WINSTON-Targacept has received a $2 million grant to assist in the development of computer simulation software for use in new drug development.
The grant, which will be provided over three years, is from the National Institute of Standards and Technology as part of its Advanced Technology Program.
“This award, our second federal grant this year, highlights the depth and breadth of our drug discovery capabilities,” said William Caldwell, Targacept’s vice president of drug discovery and development. “It is especially important, in terms of validating Targacept’s core capabilities, that we won the award as a first-time applicant to ATP.”
Targacept received a grant from the National Science Foundation for innovative drug research. It could be worth as much as $750,000. Earlier this year it closed on $14 million in venture funding.
Targacept, a biopharmaceutical company focused on the nervous system, said the funds would be used to develop software that predicts biological and toxicological effects of drugs. The company said the software would assist the drug development process by enabling ” The award will help fund Targacept’s development of new drugs by enabling “earlier and better predictions about the molecular properties of drug candidates, improve selection of compounds for development and reduce the failure rate in the drug development process.”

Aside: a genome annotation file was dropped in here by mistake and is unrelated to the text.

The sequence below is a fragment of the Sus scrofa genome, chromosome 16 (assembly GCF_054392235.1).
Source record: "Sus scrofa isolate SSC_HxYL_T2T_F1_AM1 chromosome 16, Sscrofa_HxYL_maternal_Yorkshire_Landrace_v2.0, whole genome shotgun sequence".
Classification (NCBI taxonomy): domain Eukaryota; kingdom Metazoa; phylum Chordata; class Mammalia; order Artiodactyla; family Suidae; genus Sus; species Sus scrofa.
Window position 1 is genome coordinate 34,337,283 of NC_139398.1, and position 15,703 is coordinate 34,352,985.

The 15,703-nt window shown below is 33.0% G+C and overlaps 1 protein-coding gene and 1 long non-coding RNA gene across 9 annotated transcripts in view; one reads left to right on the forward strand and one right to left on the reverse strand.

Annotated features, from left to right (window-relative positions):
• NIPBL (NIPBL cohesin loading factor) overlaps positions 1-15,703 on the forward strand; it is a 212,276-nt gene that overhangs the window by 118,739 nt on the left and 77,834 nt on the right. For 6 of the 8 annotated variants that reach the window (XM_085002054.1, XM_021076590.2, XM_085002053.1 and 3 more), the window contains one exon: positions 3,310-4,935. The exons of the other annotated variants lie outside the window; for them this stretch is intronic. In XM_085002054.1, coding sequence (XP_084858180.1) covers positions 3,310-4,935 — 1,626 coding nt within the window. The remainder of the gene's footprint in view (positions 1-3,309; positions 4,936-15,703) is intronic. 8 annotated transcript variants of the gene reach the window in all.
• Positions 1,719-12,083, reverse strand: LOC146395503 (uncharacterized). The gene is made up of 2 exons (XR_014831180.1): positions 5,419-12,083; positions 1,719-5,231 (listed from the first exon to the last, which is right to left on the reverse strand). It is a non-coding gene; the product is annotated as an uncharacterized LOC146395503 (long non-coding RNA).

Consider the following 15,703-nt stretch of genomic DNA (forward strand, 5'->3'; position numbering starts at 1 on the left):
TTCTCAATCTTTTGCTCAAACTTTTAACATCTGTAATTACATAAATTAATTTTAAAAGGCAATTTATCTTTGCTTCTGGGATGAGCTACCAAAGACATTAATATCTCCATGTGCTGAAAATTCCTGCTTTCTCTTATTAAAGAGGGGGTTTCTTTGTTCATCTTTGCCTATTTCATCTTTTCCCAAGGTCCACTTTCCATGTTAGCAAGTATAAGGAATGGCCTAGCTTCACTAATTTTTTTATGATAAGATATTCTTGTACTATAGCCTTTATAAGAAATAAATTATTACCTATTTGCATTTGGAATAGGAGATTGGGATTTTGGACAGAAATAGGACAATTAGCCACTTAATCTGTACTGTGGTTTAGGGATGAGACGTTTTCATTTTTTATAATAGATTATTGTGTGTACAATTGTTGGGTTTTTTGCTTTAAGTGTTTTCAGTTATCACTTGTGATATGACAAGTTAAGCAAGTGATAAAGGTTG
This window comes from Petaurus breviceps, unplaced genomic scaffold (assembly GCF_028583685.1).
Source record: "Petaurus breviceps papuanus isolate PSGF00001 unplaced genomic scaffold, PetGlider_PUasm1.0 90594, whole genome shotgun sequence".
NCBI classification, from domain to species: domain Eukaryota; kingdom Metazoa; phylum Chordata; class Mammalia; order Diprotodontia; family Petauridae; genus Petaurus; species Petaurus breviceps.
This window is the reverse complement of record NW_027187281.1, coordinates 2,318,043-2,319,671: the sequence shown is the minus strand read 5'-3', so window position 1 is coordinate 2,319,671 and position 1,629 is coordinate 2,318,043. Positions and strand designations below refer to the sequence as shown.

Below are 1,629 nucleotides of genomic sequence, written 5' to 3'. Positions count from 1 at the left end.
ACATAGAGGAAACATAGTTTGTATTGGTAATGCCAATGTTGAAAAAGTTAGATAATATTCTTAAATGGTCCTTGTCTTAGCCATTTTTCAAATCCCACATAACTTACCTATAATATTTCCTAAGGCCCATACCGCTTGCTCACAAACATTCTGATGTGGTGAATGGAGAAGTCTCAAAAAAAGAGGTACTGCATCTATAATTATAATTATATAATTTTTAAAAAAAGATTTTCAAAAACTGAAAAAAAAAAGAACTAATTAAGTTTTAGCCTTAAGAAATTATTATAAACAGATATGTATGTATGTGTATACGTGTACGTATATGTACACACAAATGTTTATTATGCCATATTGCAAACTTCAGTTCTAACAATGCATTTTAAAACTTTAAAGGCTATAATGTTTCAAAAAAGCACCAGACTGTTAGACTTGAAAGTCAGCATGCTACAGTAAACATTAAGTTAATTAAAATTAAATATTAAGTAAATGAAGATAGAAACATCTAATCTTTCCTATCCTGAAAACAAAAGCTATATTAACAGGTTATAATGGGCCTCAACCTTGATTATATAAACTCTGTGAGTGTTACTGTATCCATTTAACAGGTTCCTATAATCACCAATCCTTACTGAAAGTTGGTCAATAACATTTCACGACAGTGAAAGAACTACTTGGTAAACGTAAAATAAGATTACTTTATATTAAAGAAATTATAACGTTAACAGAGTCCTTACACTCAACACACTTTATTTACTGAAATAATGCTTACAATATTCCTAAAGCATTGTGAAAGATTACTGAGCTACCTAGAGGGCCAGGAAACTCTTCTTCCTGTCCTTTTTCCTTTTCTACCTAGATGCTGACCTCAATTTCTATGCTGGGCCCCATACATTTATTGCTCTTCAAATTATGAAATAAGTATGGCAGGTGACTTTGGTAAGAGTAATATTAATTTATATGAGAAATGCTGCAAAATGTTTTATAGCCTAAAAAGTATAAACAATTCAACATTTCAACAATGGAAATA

Targacept is working to develop drugs that stimulate nerve receptors to help treat Alzheimer’s disease, Parkinson’s disease, dementia, depression, pain, anxiety disorders and schizophrenia.
Jeffrey Schmitt, director of molecular design, will be the principal investigator. Also assisting will be Robert Cato of Princeton Materials Institute at Princeton University and Todd Minehart of the department of chemistry at the University of Colorado.
“Our research will leverage ab initio (from the beginning) Molecular
Dynamics (aiMD) concepts, which have revolutionized electronic structure simulation and led to previously inaccessible insights, to facilitate more efficient drug discovery and development,” Schmitt said in a statement.
ATP awards are designed to help private industry pursue projects that carry significant technical risks and can’t be fully funded by a private company.